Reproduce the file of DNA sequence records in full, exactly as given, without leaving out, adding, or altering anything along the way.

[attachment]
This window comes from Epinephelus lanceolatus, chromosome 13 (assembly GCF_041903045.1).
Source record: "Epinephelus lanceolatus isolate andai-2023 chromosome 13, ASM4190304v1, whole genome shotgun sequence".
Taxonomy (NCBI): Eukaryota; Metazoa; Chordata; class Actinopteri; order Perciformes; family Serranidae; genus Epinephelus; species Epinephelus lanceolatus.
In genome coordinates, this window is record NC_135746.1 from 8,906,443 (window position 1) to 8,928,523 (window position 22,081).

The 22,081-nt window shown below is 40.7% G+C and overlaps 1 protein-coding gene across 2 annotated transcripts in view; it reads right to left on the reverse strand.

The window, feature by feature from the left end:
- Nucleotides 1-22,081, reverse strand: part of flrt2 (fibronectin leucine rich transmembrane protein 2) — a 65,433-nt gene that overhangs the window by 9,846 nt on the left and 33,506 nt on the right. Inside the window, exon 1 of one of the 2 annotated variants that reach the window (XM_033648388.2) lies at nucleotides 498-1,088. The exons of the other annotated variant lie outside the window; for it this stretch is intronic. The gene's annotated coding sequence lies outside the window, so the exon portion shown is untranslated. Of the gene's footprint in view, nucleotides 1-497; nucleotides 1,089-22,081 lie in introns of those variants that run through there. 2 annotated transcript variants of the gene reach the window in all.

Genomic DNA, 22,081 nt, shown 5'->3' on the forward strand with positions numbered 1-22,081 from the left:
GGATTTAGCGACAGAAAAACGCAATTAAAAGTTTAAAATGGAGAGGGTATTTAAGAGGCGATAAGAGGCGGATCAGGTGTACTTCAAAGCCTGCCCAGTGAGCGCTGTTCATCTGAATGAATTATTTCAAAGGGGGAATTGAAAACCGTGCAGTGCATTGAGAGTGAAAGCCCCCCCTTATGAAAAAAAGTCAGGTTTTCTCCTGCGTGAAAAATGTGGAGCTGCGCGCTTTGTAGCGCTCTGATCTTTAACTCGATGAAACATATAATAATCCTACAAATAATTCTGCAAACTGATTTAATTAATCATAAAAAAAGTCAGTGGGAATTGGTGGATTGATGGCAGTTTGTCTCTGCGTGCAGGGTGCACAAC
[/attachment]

This window comes from Epinephelus lanceolatus, chromosome 13 (assembly GCF_041903045.1).
Source record: "Epinephelus lanceolatus isolate andai-2023 chromosome 13, ASM4190304v1, whole genome shotgun sequence".
Taxonomy (NCBI): Eukaryota; Metazoa; Chordata; class Actinopteri; order Perciformes; family Serranidae; genus Epinephelus; species Epinephelus lanceolatus.
In genome coordinates, this window is record NC_135746.1 from 8,906,443 (window position 1) to 8,928,523 (window position 22,081).

The 22,081-nt window shown below is 40.7% G+C and overlaps 1 protein-coding gene across 2 annotated transcripts in view; it reads right to left on the reverse strand.

The window, feature by feature from the left end:
- Nucleotides 1-22,081, reverse strand: part of flrt2 (fibronectin leucine rich transmembrane protein 2) — a 65,433-nt gene that overhangs the window by 9,846 nt on the left and 33,506 nt on the right. Inside the window, exon 1 of one of the 2 annotated variants that reach the window (XM_033648388.2) lies at nucleotides 498-1,088. The exons of the other annotated variant lie outside the window; for it this stretch is intronic. The gene's annotated coding sequence lies outside the window, so the exon portion shown is untranslated. Of the gene's footprint in view, nucleotides 1-497; nucleotides 1,089-22,081 lie in introns of those variants that run through there. 2 annotated transcript variants of the gene reach the window in all.

Genomic DNA, 22,081 nt, shown 5'->3' on the forward strand with positions numbered 1-22,081 from the left:
GGATTTAGCGACAGAAAAACGCAATTAAAAGTTTAAAATGGAGAGGGTATTTAAGAGGCGATAAGAGGCGGATCAGGTGTACTTCAAAGCCTGCCCAGTGAGCGCTGTTCATCTGAATGAATTATTTCAAAGGGGGAATTGAAAACCGTGCAGTGCATTGAGAGTGAAAGCCCCCCCTTATGAAAAAAAGTCAGGTTTTCTCCTGCGTGAAAAATGTGGAGCTGCGCGCTTTGTAGCGCTCTGATCTTTAACTCGATGAAACATATAATAATCCTACAAATAATTCTGCAAACTGATTTAATTAATCATAAAAAAAGTCAGTGGGAATTGGTGGATTGATGGCAGTTTGTCTCTGCGTGCAGGGTGCACAAC